Terming the decision of the Reserve Bank of India to cut cash reserve ration a step in the right direction, Planning Commission Deputy Chairman Montek Singh Ahluwalia on Tuesday said the need to push growth should take precedence over combating inflation.
“I can see that the RBI remains concerned about inflation. I think we need to watch what happens in inflation but probably the need to push the growth at this moment is little higher on agenda than the concern about inflation,” Mr. Ahluwalia told reporters in New Delhi.
Showing concerns over hardening inflation, the RBI on Tuesday left the key interest rate unchanged but reduced cash reserve ratio by 0.25 per cent to inject Rs. 17,500 crore liquidity into the financial system.
The CRR or the portion of deposits banks have to park with the RBI now stands at 4.25 per cent while the repo rate, at which RBI lends to the system, has been retained at 8 per cent.
Mr. Ahluwalia said, “It was expected that they (RBI) would move in the direction that would be supportive of revival of growth. I do think that the reduction in the CRR is a step in that direction. Hopefully it would moderate pressure on the interest rates.”
About the RBI not doing enough to push growth, he said, “We have to push for growth anyway. Monetary policy is very important aspect of the growth push, but most of what need to be done for growth, has to be done by the government and we are going to do it.”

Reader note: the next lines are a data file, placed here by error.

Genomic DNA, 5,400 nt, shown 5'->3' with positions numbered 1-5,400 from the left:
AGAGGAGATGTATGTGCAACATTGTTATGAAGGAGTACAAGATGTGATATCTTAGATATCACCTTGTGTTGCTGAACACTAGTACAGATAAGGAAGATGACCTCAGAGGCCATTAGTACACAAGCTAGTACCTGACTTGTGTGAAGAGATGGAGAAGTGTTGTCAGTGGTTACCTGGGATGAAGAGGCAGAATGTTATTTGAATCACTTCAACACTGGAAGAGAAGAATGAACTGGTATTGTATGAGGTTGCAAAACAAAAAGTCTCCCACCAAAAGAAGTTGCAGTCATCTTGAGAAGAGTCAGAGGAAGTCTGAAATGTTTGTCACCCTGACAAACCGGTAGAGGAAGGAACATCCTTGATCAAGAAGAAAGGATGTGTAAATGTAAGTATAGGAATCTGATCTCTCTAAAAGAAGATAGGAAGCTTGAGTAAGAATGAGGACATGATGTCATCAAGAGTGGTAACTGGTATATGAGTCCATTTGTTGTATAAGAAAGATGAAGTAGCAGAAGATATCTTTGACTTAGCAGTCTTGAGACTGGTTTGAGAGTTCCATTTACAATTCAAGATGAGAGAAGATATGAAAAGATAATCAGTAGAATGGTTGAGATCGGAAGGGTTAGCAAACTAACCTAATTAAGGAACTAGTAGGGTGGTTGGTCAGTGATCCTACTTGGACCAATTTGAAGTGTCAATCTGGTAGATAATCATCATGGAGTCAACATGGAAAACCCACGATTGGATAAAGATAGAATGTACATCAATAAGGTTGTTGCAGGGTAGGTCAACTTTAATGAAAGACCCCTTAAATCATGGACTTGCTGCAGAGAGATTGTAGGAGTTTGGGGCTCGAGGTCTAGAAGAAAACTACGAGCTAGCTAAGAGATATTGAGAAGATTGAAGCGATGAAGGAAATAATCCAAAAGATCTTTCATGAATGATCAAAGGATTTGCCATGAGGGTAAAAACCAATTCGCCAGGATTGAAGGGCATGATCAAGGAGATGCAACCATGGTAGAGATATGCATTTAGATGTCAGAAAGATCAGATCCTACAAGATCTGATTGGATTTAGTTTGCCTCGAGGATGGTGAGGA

He is of the view that CRR cut would have stronger impact on interest rate than simply adjusting the repo rate because bank does not lend freely at the repo rate and it does not play the role which FED fund rate do in the U.S.
On the fiscal consolidation road map chalked out by Union Finance Minister P. Chidambaram, he said, “We are determined to bring the fiscal deficit down.”
On whether monetary policy is in sync with fiscal policy, he said, “...enough has been done to indicate a start in other policies like fiscal consolidation, reforms and moving big projects... the direction that monetary should move is quite clearly to be supportive of that.”
About the lowering of growth projection for this fiscal to 5.8 per cent this fiscal from earlier estimates of 6.5 per cent, he said, “If we do 5.8 per cent GDP growth this fiscal that would actually imply very significant improvement over the results that we have got for the first quarter.”
“I think that the growth in the second quarter would be similar to first quarter. If we do 5.5 in the first six months, can we do better in next half. I think we can. Therefore 5.8 per cent is not broadly off the mark,” he added.